Playing, whether doing the Charleston, kicking a soccer ball or even curling up with a good book, is healthy for kids and adults alike. It yields both physical and mental health benefits, say experts such as Stuart Brown, a Carmel Valley psychiatrist and a leading expert in the field of play.
Play’s opposite is not work, but depression, he said.
“There are consequences in adulthood when we don’t engage in getting into a state of play,” Brown said. “That means we’re less flexible, less adaptive, less resilient and poorer stress managers.”
I’d like to introduce a paper published last year in the journal Aquatic Mammals, which reports on two separate playful and – as you’ll see – uplifting encounters between bottlenose dolphins (Tursiops truncatus) and humpback whales (Megaptera novaeangliae).
The first took place on a January afternoon off the northwest coast of Kauai, when a group of eight bottlenose dolphins met up with a pair of humpback whales. Two of the dolphins — apparently adults — approached one of the whales, first appearing to surf the pressure wave created by the whale’s head as it swam, and later taking turns lying perpendicularly across the whale’s rostrum when it surfaced to breathe. Then, while one of the dolphins lay balanced over the end of its rostrum, the whale stopped and slowly lifted the dolphin high into the air. The dolphin maintained an arched position and made no effort to escape, allowing the whale to continue lifting until it was nearly vertical in the water, at which point the dolphin slid down the whale’s rostrum, dove into the water, and porpoised back to its fellow dolphins.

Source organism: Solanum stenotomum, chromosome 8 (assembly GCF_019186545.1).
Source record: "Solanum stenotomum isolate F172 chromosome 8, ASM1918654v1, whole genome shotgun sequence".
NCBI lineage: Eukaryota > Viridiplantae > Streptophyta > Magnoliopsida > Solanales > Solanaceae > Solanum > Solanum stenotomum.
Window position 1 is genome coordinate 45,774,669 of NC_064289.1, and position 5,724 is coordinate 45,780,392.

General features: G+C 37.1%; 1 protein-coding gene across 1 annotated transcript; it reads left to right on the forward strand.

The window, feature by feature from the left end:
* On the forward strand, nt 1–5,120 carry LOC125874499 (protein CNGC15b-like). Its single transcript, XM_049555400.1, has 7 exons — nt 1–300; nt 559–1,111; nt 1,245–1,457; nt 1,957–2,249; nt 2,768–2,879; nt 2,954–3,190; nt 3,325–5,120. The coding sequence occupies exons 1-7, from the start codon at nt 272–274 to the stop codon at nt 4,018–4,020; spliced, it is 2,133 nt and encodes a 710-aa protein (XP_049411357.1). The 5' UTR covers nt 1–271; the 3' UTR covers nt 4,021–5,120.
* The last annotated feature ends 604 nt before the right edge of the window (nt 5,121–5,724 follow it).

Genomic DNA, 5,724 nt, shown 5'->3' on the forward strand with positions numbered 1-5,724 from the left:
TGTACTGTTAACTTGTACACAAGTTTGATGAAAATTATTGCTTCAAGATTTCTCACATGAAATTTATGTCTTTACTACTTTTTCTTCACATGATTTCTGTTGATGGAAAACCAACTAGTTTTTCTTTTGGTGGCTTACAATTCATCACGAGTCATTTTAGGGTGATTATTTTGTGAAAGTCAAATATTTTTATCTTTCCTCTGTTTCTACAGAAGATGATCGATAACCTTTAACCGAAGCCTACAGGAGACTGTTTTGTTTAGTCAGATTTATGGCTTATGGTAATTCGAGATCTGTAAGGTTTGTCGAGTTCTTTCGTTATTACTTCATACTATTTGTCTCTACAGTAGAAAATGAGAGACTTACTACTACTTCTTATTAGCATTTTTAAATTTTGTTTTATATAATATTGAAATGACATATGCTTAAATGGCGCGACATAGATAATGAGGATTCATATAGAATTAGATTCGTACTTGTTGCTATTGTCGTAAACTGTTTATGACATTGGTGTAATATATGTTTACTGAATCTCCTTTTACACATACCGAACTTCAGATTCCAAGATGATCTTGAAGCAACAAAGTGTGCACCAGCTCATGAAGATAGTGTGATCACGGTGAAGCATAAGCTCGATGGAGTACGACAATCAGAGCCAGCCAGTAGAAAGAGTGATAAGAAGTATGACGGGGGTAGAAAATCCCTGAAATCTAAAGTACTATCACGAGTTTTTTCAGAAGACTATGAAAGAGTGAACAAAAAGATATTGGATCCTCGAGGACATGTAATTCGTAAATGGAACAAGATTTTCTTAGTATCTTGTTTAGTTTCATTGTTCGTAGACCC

In case you need some instructions and inspiration in being silly…
“Lila” is the Sanskrit word for “cosmic play.” The philosophy behind it describes the entire universe as arising from the joyous love play and creative adventures of the Divine.
A Whole New Mind: Moving from the Information Age to the Conceptual Age by Daniel H. Pink
Expand your right brain if you plan to survive and prosper in the new economy . . . The keys to success are in developing and cultivating six senses: design, story, symphony, empathy, play, and meaning.